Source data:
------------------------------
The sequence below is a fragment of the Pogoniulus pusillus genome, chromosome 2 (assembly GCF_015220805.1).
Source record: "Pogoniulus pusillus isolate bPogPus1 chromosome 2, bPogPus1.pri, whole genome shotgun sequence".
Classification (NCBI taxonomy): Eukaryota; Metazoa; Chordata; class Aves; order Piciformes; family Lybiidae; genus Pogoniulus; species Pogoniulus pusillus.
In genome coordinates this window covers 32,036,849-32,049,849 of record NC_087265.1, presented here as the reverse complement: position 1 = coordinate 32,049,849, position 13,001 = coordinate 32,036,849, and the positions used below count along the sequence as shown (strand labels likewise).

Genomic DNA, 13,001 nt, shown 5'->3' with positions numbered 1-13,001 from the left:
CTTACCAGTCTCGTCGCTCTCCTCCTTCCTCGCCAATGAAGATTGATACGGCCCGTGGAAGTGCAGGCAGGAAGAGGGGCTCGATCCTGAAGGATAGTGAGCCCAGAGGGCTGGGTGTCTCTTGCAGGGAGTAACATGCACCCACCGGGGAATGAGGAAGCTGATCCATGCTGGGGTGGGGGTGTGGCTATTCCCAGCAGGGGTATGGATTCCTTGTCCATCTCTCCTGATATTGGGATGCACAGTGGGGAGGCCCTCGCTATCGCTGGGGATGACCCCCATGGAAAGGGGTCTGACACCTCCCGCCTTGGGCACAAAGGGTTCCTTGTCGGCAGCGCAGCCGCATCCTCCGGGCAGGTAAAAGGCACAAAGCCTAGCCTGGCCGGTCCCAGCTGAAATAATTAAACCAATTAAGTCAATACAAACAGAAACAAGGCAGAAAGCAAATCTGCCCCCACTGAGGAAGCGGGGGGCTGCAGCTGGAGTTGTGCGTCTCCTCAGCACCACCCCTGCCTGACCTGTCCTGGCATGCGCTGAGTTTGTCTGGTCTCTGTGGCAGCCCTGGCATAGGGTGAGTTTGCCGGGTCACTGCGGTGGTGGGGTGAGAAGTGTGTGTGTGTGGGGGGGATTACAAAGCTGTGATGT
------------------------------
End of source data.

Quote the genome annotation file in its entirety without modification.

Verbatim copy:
The sequence below is a fragment of the Pogoniulus pusillus genome, chromosome 2 (assembly GCF_015220805.1).
Source record: "Pogoniulus pusillus isolate bPogPus1 chromosome 2, bPogPus1.pri, whole genome shotgun sequence".
Classification (NCBI taxonomy): Eukaryota; Metazoa; Chordata; class Aves; order Piciformes; family Lybiidae; genus Pogoniulus; species Pogoniulus pusillus.
In genome coordinates this window covers 32,036,849-32,049,849 of record NC_087265.1, presented here as the reverse complement: position 1 = coordinate 32,049,849, position 13,001 = coordinate 32,036,849, and the positions used below count along the sequence as shown (strand labels likewise).

Genomic DNA, 13,001 nt, shown 5'->3' with positions numbered 1-13,001 from the left:
CTTACCAGTCTCGTCGCTCTCCTCCTTCCTCGCCAATGAAGATTGATACGGCCCGTGGAAGTGCAGGCAGGAAGAGGGGCTCGATCCTGAAGGATAGTGAGCCCAGAGGGCTGGGTGTCTCTTGCAGGGAGTAACATGCACCCACCGGGGAATGAGGAAGCTGATCCATGCTGGGGTGGGGGTGTGGCTATTCCCAGCAGGGGTATGGATTCCTTGTCCATCTCTCCTGATATTGGGATGCACAGTGGGGAGGCCCTCGCTATCGCTGGGGATGACCCCCATGGAAAGGGGTCTGACACCTCCCGCCTTGGGCACAAAGGGTTCCTTGTCGGCAGCGCAGCCGCATCCTCCGGGCAGGTAAAAGGCACAAAGCCTAGCCTGGCCGGTCCCAGCTGAAATAATTAAACCAATTAAGTCAATACAAACAGAAACAAGGCAGAAAGCAAATCTGCCCCCACTGAGGAAGCGGGGGGCTGCAGCTGGAGTTGTGCGTCTCCTCAGCACCACCCCTGCCTGACCTGTCCTGGCATGCGCTGAGTTTGTCTGGTCTCTGTGGCAGCCCTGGCATAGGGTGAGTTTGCCGGGTCACTGCGGTGGTGGGGTGAGAAGTGTGTGTGTGTGGGGGGGATTACAAAGCTGTGATGT